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As a series that both predates the mighty Heroes of Might and Magic and has managed to succeed it (since Might & Magic jumped about the auto chess bandwagon), King’s Bounty has by default become the last game on the menu when it comes to D&D-style turn-based RPGs. Sadly, however, rather than offering up a plate of traditional hearty fare for those eager to taste that familiar combination of turn-based tactical warfare with a pinch of role-playing, the cooks at 1C Entertainment have dished up something altogether different.
Previous episodes in the King’s Bounty series gave us direct control over our heroes, but it was distanced and abstract, in keeping with how we expect a strategy game to be. We could zoom the camera in and check out the detail in the world, but we moved our armies like they were pieces on a campaign board, and we managed our resources as if they we were being reported to us on ledger sheets and pieces of parchment paper.
King’s Bounty 2 feels very different. The elements are the same; you still direct your heroes and swoop into turn-based battles, but it’s presented more like a modern RPG. There’s an over-the-shoulder third-person camera, fully-animated NPC characters, and the full sweep of ability and inventory screens that attempt to pull you down into the world rather than have you lord over it from above.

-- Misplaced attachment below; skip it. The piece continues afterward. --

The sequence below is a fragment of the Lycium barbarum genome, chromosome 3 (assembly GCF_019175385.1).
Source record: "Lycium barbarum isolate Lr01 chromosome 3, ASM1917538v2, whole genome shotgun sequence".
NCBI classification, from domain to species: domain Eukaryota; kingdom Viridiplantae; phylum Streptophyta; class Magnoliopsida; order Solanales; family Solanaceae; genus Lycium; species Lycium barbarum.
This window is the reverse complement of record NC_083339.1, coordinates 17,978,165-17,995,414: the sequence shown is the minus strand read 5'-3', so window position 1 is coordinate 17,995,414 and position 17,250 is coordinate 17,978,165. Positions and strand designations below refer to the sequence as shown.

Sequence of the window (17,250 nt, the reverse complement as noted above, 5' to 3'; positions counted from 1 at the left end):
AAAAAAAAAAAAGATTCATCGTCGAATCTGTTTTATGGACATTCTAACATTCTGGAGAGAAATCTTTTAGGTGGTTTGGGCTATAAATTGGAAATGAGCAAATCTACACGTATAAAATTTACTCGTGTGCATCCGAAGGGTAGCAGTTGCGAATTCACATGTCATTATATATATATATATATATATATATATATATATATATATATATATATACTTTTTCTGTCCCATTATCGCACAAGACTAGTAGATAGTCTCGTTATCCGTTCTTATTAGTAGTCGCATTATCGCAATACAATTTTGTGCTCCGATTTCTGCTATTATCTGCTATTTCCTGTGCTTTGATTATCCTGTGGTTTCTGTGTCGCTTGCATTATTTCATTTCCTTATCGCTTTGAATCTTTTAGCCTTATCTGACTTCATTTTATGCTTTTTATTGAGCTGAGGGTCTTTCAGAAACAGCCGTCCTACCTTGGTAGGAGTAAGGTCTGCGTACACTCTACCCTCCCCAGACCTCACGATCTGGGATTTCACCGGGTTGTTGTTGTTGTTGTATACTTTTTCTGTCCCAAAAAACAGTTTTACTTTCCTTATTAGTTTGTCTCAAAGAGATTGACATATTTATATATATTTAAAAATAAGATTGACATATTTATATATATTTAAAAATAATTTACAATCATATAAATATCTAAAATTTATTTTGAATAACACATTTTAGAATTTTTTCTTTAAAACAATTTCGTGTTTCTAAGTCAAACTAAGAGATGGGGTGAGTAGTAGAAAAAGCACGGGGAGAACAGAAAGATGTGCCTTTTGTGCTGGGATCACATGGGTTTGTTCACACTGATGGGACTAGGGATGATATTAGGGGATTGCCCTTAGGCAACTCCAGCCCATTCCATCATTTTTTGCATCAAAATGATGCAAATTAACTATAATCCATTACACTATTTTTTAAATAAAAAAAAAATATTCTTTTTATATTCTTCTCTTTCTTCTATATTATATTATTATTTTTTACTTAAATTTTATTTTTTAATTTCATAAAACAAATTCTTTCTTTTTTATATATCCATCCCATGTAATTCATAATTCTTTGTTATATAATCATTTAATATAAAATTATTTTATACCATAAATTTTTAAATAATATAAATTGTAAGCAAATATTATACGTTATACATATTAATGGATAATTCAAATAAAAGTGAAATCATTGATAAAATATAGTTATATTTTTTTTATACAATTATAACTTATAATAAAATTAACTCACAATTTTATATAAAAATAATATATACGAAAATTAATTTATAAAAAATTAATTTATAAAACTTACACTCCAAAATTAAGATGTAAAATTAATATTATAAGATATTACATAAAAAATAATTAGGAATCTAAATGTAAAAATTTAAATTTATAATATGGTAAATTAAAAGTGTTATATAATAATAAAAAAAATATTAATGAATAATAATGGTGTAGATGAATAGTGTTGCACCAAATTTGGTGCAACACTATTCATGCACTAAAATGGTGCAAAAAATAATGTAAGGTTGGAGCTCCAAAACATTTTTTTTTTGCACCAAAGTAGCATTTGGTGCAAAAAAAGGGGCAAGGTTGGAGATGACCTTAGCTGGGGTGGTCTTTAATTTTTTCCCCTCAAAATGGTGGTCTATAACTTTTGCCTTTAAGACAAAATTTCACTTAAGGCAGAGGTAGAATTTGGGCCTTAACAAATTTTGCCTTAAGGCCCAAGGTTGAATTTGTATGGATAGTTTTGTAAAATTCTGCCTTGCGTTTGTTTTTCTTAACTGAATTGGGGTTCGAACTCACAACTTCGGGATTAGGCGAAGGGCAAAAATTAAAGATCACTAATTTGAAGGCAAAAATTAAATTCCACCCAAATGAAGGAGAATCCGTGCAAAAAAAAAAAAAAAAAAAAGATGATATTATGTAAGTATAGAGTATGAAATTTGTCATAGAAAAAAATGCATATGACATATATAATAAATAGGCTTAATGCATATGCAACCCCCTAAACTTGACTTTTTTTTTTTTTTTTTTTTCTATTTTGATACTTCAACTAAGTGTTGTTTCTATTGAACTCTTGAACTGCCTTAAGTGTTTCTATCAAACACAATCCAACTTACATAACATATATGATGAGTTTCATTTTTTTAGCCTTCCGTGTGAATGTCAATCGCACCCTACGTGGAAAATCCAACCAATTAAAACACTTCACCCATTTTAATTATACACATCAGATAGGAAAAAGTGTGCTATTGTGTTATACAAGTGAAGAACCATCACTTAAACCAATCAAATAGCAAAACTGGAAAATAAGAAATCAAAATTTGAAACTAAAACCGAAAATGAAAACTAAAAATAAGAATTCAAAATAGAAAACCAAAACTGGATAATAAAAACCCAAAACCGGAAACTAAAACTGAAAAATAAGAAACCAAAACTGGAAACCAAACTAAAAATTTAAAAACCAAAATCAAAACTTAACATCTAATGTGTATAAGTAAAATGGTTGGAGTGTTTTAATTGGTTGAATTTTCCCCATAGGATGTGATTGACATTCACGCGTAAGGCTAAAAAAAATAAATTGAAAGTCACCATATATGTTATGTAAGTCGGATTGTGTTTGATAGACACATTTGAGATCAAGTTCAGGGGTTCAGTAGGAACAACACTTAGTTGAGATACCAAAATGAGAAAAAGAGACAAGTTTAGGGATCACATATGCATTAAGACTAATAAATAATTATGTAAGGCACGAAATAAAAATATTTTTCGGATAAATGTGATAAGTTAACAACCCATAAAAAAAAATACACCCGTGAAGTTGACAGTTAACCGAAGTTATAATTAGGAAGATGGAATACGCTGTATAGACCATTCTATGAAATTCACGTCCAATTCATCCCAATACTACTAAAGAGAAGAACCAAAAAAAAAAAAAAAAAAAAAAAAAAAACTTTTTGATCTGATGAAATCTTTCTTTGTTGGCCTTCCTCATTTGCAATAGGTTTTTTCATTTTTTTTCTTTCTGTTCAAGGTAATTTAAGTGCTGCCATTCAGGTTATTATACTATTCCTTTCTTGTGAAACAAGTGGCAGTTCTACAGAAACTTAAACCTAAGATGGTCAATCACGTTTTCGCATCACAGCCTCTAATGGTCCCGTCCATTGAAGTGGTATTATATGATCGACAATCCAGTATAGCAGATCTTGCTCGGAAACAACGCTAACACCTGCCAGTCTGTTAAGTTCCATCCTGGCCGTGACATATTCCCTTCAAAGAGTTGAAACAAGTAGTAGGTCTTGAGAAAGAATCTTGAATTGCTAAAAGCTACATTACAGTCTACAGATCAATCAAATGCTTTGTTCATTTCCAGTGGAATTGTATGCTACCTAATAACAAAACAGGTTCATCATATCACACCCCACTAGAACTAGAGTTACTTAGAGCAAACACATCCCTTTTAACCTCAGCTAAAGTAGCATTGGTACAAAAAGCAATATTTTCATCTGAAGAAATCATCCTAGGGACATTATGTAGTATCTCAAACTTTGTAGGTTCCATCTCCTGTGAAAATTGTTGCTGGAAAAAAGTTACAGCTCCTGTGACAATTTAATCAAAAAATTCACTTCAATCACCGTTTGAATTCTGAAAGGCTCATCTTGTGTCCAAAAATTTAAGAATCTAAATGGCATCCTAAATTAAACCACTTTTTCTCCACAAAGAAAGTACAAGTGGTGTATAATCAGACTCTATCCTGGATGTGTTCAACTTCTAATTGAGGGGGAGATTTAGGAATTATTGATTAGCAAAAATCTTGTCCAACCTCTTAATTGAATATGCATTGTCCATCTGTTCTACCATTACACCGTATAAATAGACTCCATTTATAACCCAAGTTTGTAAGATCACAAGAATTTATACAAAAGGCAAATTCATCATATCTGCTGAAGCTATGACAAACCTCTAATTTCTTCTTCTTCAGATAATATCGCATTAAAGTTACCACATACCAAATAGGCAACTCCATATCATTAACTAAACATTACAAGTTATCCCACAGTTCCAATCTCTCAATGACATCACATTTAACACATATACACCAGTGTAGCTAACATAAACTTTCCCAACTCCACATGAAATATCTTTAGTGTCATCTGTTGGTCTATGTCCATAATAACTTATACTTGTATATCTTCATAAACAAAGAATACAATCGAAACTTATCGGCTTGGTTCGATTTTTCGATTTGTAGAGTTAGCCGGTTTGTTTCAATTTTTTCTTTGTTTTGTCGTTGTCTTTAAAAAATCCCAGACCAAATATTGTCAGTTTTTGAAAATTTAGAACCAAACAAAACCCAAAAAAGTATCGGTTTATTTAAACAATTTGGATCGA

Unfortunately, it doesn’t feel right at all. In its laudable attempt to feel more like Skyrim, all the developer has succeeded in doing is pointing out that King’s Bounty 2 is nothing like it. The world is more to scale, but it feels bland and empty. The characters are more in your face, but they are wooden and generic. Movement is clunky, the landscape gets in the way, and when you do get to the good stuff – the fighting, the appearance of hexes, turns, and all the units that were previously out of sight, completely breaks the immersion the game has been attempting to create. Things probably would have been better had the developers not tried so hard in the first place.
Many years ago, I attempted to make hummus with carrots. I liked carrots dipped in hummus, so why not have carrots actually in the hummus, I reasoned. I soon convinced myself that the orange slop I’d spent an afternoon making was quite nice, but it wasn’t really. It wasn’t disgusting, it was just weird and unnecessary.
King’s Bounty 2 suggests otherwise, but One day there will be a palatable carrot hummus, I’m sure.
Developed and published by 1C Entertainment, King’s Bounty 2 is out now for PC, Switch, Playstation 4, and Xbox One.